Importantly it is not just our reputation at stake here but the health of our own tradition. In response to the expulsions some comrades have repeated the language of some of Galloway’s defenders. There have been complaints about ‘liberal feminism’ and even belief-beggaring accusations that some of the comrades expelled have been MI5 agents, or acting on behalf of Chris Bambery’s organisation. Whilst the CC cannot be held directly responsible for such idiocy it is a warning of the kind of ideological degeneration possible when administrative coercion replaces the norms of debate in socialist organisation.
We are aware that serious concerns have already been expressed by those involved in the disputes committee case around this matter, as raised at a recent NC meeting, and that space has been set aside to discuss the way the organisation has mishandled the allegations. This is a positive development, but we believe that beyond the direct issue of the DC there are now equally serious questions about the condition of the SWP that makes a faction necessary if we are not to be expelled for expressing our concerns.
We propose that three things are necessary to prevent further damage to the good name of our Party:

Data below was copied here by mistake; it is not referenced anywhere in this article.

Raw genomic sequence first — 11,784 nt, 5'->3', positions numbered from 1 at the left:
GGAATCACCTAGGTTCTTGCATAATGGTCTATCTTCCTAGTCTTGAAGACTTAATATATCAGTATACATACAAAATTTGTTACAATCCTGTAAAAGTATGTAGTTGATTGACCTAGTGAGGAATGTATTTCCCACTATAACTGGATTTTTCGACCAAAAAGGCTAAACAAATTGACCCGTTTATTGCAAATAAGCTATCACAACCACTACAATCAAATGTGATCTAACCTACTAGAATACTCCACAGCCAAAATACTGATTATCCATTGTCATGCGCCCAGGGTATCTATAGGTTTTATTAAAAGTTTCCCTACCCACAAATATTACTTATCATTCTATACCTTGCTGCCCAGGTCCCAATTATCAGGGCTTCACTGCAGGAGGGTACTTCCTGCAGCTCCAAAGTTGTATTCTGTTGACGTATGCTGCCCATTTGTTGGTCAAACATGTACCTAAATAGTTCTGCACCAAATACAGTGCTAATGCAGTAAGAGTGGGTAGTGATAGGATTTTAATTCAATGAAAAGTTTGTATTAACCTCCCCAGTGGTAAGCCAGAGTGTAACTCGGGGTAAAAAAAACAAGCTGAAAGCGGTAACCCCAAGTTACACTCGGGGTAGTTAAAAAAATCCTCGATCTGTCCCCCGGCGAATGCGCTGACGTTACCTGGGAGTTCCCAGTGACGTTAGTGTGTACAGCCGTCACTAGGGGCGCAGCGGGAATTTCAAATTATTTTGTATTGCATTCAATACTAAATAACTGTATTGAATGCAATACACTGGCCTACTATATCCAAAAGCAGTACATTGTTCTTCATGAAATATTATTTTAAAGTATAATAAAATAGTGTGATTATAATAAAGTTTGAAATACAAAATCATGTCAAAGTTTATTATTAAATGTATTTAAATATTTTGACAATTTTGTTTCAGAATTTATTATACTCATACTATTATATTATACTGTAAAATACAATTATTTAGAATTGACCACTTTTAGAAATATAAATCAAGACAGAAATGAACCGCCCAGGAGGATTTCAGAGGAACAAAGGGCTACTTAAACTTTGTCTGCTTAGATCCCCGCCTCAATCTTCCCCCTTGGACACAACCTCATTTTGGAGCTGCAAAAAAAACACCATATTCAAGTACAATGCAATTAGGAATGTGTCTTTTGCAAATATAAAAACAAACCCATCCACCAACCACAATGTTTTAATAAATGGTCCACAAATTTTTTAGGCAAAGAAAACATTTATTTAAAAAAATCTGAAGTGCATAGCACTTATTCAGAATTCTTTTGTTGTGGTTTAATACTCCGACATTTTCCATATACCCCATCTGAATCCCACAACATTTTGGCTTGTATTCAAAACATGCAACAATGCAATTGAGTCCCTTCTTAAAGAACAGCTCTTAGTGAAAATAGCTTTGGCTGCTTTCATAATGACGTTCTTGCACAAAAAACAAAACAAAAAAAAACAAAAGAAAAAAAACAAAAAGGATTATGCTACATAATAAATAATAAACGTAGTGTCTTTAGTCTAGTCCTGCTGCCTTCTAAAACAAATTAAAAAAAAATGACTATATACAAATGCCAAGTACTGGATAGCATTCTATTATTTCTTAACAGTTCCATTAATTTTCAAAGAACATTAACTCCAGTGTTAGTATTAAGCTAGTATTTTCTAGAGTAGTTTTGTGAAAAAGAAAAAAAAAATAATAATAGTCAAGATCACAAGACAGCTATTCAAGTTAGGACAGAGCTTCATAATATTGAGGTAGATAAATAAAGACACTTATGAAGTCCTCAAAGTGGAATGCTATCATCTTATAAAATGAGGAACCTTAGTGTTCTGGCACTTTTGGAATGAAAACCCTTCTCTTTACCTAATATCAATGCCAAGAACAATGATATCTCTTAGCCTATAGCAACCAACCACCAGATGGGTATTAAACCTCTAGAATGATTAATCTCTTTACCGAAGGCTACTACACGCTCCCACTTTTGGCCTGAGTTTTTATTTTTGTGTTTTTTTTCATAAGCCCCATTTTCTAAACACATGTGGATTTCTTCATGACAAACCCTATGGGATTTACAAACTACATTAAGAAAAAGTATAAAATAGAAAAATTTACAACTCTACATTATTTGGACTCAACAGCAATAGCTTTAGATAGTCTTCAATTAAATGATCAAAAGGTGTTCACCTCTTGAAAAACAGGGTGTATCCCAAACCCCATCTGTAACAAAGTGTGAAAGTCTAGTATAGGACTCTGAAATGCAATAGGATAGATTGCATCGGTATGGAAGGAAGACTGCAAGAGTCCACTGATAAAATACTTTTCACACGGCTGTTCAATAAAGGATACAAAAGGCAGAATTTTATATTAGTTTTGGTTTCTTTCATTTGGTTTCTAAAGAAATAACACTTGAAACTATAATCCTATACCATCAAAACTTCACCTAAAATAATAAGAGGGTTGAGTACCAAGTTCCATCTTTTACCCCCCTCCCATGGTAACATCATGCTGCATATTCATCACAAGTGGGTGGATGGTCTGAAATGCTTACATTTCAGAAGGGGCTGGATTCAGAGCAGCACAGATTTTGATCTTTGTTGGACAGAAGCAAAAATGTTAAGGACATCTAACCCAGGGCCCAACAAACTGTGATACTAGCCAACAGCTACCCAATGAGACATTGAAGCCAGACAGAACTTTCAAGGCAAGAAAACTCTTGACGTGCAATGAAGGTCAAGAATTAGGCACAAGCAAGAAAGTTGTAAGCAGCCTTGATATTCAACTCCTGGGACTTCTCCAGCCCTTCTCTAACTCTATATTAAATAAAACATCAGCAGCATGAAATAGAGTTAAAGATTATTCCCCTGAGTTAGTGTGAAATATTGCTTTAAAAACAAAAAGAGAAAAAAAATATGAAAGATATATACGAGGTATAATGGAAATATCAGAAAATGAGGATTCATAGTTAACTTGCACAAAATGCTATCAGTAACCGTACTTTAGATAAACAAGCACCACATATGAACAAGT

1. The expelled comrades deserve a full and frank apology from the CC and the expulsions must be declared null and void.
2. Conference must re-affirm that comrades have full rights to conduct any and every kind of discussion in the pre-conference period. This should include raising questions of whether such freedom ought not to be extended beyond the pre-conference period.
3. The dispute concerning a member of the CC highlighted above must be re-examined, and the CC member concerned must be suspended from all Party activity and cannot work full time for the Party or in the name of the Party until all the allegations against him have been settled satisfactorily.
In addition to these statements, we are asking comrades to support the motions raised on the question of party democracy at conference. In our view, the conduct of the CC regarding both the expulsions, and the disputes committee referred to above, come as a result of structures and perspectives that restrict internal democracy and discussion.
We are aware that some comrades may share our concerns regarding the expulsions and/or this disputes committee investigation, but reject our conclusions regarding party democracy. We hope to persuade them of our position on this; but even if we cannot accomplish this, we would still ask you to vote for the reinstatement of the four comrades who have been expelled.